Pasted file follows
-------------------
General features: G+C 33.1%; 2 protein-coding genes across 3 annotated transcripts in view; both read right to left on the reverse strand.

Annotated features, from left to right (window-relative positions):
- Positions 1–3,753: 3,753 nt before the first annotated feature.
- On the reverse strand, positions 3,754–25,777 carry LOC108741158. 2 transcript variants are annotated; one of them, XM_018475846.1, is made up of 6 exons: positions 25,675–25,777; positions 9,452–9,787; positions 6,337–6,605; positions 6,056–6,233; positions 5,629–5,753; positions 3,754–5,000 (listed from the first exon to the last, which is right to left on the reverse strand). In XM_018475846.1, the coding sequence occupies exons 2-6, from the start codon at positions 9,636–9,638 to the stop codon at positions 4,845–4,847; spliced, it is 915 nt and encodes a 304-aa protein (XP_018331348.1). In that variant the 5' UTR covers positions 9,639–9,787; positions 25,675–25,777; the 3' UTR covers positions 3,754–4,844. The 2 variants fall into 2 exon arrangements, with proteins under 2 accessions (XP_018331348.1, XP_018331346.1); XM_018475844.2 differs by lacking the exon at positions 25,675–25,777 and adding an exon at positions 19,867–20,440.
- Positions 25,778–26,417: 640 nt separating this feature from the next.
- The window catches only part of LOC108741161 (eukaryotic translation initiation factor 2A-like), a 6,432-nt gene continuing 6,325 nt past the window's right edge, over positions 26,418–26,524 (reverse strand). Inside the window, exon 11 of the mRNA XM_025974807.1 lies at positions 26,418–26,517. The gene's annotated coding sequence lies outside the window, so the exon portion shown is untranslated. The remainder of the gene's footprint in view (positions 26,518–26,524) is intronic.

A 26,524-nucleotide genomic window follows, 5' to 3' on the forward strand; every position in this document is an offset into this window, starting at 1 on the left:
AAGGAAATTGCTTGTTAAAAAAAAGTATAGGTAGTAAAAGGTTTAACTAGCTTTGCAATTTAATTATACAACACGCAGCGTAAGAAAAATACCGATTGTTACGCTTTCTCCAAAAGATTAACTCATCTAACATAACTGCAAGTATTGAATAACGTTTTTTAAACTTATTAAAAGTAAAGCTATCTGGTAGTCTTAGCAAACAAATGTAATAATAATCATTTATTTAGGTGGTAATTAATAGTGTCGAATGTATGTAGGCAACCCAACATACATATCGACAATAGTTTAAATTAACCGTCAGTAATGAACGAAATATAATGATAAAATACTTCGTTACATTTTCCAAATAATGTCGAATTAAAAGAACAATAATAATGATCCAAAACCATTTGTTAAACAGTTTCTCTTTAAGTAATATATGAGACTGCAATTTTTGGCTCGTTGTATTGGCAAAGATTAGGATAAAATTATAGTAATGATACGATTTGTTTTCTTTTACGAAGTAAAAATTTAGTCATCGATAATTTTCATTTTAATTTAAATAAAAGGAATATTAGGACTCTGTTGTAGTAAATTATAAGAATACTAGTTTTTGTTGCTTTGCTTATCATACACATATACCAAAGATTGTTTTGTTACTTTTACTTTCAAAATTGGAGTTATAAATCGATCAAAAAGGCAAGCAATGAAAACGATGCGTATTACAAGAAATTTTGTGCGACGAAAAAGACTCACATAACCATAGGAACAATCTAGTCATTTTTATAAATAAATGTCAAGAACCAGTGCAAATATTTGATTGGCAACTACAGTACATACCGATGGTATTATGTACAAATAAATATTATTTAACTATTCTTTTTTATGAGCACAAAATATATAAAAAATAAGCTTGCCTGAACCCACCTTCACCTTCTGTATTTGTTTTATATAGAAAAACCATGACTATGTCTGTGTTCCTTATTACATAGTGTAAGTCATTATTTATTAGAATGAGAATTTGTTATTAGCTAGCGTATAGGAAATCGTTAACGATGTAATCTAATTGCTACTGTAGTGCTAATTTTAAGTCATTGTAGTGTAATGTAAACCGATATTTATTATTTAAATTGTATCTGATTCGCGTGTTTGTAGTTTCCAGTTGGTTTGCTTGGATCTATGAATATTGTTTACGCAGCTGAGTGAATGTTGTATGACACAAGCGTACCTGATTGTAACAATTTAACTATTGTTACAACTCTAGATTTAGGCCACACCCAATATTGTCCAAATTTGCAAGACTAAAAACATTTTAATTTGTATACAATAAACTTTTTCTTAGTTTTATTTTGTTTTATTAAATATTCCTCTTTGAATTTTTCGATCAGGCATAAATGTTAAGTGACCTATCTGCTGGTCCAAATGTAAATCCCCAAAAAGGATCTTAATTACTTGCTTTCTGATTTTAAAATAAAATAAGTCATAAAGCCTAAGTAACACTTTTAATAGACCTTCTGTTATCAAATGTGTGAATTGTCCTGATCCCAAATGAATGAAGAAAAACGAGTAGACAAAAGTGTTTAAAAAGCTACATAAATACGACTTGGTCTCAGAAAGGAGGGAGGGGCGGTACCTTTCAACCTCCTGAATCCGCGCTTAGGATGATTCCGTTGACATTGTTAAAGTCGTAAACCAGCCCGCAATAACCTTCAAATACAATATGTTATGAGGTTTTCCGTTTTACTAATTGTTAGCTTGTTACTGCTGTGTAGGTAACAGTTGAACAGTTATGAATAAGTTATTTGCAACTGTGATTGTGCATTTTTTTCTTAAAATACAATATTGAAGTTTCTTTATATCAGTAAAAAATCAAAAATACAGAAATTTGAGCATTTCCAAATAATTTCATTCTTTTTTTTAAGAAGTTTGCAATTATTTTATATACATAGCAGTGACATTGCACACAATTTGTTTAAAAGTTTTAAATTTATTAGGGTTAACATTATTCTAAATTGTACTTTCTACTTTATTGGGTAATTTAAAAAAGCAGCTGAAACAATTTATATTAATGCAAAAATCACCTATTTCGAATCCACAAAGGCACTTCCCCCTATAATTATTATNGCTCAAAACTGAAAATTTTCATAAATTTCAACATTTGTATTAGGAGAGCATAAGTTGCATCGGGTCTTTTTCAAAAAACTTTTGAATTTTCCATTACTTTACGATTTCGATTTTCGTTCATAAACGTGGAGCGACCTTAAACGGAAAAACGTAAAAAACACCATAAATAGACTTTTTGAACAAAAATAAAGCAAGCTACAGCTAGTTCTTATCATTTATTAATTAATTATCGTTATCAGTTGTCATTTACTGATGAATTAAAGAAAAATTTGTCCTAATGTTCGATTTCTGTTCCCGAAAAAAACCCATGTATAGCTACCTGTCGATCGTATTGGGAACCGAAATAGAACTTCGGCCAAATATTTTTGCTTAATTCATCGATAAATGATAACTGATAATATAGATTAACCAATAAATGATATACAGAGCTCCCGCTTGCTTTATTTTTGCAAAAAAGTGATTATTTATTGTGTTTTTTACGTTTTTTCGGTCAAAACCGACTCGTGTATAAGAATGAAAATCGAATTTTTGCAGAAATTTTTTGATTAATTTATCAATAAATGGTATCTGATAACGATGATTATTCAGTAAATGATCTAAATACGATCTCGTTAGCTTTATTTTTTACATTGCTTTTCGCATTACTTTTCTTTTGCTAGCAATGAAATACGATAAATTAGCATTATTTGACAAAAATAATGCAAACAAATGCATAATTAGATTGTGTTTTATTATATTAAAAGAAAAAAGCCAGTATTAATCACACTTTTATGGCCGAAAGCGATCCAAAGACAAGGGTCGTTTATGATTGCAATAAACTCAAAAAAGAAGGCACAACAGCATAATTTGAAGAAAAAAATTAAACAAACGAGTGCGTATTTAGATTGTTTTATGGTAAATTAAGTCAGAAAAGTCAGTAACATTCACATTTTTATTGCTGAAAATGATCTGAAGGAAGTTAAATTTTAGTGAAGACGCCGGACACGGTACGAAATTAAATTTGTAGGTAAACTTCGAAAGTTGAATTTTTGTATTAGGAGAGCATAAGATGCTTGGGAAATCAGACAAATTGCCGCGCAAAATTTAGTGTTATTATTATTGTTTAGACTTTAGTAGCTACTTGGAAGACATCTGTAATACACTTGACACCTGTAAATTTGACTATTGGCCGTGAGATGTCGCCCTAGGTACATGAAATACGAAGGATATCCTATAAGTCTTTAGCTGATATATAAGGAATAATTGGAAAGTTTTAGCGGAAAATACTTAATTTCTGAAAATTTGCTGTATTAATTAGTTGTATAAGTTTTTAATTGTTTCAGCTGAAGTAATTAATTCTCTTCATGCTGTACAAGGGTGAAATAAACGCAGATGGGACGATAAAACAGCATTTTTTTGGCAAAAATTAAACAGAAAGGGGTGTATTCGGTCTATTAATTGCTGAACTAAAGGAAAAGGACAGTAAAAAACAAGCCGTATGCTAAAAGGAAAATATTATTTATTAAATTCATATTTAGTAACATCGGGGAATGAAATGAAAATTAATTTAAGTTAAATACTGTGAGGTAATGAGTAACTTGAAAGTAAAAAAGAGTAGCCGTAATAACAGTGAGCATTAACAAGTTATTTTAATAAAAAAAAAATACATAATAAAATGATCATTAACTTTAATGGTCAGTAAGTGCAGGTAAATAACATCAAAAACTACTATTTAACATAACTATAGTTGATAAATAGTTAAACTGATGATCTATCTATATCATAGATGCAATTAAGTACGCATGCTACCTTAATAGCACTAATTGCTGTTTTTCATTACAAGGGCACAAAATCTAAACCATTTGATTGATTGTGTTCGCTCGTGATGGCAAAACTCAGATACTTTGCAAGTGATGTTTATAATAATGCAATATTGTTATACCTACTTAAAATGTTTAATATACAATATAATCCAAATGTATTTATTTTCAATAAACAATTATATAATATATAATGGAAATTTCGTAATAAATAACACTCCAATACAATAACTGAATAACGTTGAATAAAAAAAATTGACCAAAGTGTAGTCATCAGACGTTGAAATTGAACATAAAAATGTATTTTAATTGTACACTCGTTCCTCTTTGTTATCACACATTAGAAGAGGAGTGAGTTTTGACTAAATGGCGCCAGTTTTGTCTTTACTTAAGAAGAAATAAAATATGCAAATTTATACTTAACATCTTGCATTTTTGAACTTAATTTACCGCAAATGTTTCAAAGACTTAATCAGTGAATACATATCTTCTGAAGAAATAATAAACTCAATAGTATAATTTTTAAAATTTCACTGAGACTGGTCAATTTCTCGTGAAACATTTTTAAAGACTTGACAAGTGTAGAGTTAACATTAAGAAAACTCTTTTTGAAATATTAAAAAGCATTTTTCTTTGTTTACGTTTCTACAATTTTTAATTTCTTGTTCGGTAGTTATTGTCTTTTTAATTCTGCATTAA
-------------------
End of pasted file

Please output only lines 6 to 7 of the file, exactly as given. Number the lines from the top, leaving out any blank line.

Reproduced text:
- The window catches only part of LOC108741161 (eukaryotic translation initiation factor 2A-like), a 6,432-nt gene continuing 6,325 nt past the window's right edge, over positions 26,418–26,524 (reverse strand). Inside the window, exon 11 of the mRNA XM_025974807.1 lies at positions 26,418–26,517. The gene's annotated coding sequence lies outside the window, so the exon portion shown is untranslated. The remainder of the gene's footprint in view (positions 26,518–26,524) is intronic.

A 26,524-nucleotide genomic window follows, 5' to 3' on the forward strand; every position in this document is an offset into this window, starting at 1 on the left: